A Tale of Two Bloodlines

By Twilight_Princess

The corridor of Hyrule Castle was lit by softly dancing candlelight the two cloaked figures walked quickly across the stone hall, keeping their faces low to avoid identification. Shadows leapt ahead and behind them, the only signs of a guard accompanying the two figures. They finally reached a grand door decorated by a mural of the legendary Hero of Time, and, glancing one way and the other to ensure secrecy, entered the room it hid. Inside was a small room decorated by stone walls. A fairly large, round table stood in the middle of the room. There were four doors alongside the walls adjacent to and opposite of the grand door. They were small and wooden and connected through a secret passage to the servant’s quarters. The doors opened almost simultaneously, and four cloaked men entered the room. When the doors closed, the six figures waited silently and finally nodded. Feeling safe and assured of secrecy, they removed the hoods from their heads and uncovered the half-veil covering their mouths and noses.

“Good evening Gentlemen,” the Princess said. The four men, the highest ranking Generals of Hyrule, bowed to their kingdom’s leader. “I know all of you understand the importance of today’s meeting, and I thank you for making time to attend at such short notice.”

“We are all servants of Hyrule your majesty, servants of the great Princess of Hyrule. We come when you beckon, and at no time is there an exception,” General Roland said, accentuating his words with a deep bow. A pompous man, one of great ambition, Roland was far too young to validate his extreme arrogance.

“Even still, gratitude is always appreciated. Now, shall we put aside the formalities and take up the task of saving our kingdom?” General Silverstone said. The Princess held back a smile. The General’s somewhat crude mannerisms were made up for by his brilliance, and his obedience. She could always depend on him to win a crucial battle if the need were to ever arise, or to silently stay seated during battles of internal politics. He was dependable and sturdy, qualities for which the kingdom was at a dire need.

“Very well Shaisel, if you please,” the Princess said to her personal assistant. Shaisel, a woman of nearly seventy, brought revealed a decent sized map from under her cloak. General Gernard stared at her old, wrinkled features and almost non-existent figure covered by a gray cloak with a look of lust. The Princess inwardly rolled her eyes. If it was female, the man would go to bed with it. She silently swore to feed him to the dogs, alive, if he even so much as glanced at her in such a manor.

“Thank you Shaisel,” the Princess said. “Now, gentlemen, if I could have a status report on the current crisis.”

“As you know your Excellency, we sent a regiment to combat the raiders in the province of Faron. To shorten the tale, they did not succeed,” Roland said.

“Oh come now, boy!” Silverstone said, raising his voice a bit more than necessary. If Roland was suave and eloquent, Silverstone was a brute quite an enjoyable match up.

“Why don’t your stop hiding the facts from the Princess and tell her what really happened.”

“That is what really happened. They went, and they lost,” Roland said defensively.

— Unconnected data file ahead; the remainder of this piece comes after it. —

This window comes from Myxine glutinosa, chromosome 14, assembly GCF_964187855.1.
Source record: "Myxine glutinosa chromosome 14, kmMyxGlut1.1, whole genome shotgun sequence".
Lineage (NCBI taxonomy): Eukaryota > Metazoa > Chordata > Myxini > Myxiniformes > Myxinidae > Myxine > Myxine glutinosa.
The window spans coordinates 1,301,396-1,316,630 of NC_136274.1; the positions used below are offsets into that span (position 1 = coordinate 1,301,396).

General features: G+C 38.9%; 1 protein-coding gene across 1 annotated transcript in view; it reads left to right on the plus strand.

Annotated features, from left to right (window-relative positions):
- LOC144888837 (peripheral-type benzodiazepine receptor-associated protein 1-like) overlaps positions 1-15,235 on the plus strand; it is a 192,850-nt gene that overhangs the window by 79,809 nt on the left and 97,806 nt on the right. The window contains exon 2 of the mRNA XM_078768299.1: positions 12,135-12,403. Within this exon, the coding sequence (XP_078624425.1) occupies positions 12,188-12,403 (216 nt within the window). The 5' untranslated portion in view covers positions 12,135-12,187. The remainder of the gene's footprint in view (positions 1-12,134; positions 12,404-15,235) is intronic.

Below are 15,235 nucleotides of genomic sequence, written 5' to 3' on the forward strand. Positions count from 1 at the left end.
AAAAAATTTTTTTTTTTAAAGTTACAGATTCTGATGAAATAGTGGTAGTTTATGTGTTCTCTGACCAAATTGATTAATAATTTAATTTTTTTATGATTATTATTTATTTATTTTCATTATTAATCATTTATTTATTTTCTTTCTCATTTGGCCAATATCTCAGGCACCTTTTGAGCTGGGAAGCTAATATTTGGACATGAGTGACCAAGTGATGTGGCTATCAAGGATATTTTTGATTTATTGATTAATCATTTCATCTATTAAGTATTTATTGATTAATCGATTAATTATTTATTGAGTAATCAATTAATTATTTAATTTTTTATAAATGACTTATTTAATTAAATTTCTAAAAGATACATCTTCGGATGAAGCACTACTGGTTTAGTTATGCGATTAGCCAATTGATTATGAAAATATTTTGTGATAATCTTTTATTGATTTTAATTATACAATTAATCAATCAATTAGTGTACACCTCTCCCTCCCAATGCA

“Aren’t we hiding a few small details?” Silverstone gestured with his fingers to signify “few.”

“Stop being such a brute, Silverstone,” Roland countered, a remark that struck the Princess as a bit childish.

“Gentlemen, please stop! We are in a time of crisis, and it would be best if you took your personal grievances outside this chamber. Admiral Cortenury!” the Princess called out to the fourth man in the room.

“Yes ma’am!” he said, placing his closed fist on his chest in a salute.

“Please fill in the details,” she said. The military head of intelligence, the Admiral would definitely have all the details, and because he was a quite and introverted man, he could avoid any heated personal debates.

“Of course ma’am! The detachment from General Roland’s army arrived at Faron five days prior to this meeting. Subsequently, according to our best military data, they were slaughtered in not one, but many encounters with the enemy. The enemy sent the only survivor on horse back to General Roland’s army headquarters. He was carrying the Regiment commander’s head.”

“Did we debrief the survivor?” the Princess asked, her eyes glaring at General Roland.

“No, you’re Excellency. He died moments after arrival,” the General explained.

“And what of the wounds, what could we determine from his injuries?” the Princess asked.

“That they use swords, and not much else, ma’am,” the Admiral responded. “To attain any more information without military action is an impossibility. As of three days ago, we have lost all communication with any facility, organization, or individual within the province of Faron.”

“The course, then, is clear,” General Silverstone said. “We’ll take an army and hammer our way into Faron if we have to. We probably won’t have to, though. The enemy seems a lot more like bandits than an actual army. It took them so long to take over a completely unprotected region.”

“If they were bandits, why didn’t they attack the Goron mines? That’s where the money is,” Gernard asked, bringing up an excellent point. “No, they’re not unorganized, ruthless bandits looking to make a pretty penny. They are trying to take our bread basket and force us to negotiate if we don’t want to starve to death. They know that we can’t survive without Faron, not after last year’s famine. That is why we must strike them with our full military force and crush them before they can bring us to our knees from hunger!” The generals all agreed to this solution, as she thought they would, and each begged for her support.

“We cannot do so,” the Princess said. Within moments, the room transformed from a vegetable bazaar to a graveyard.

“Why ever not!” Silverstone exclaimed. The Princess immediately brought her blazing eyes to meet with his, and he shrunk back.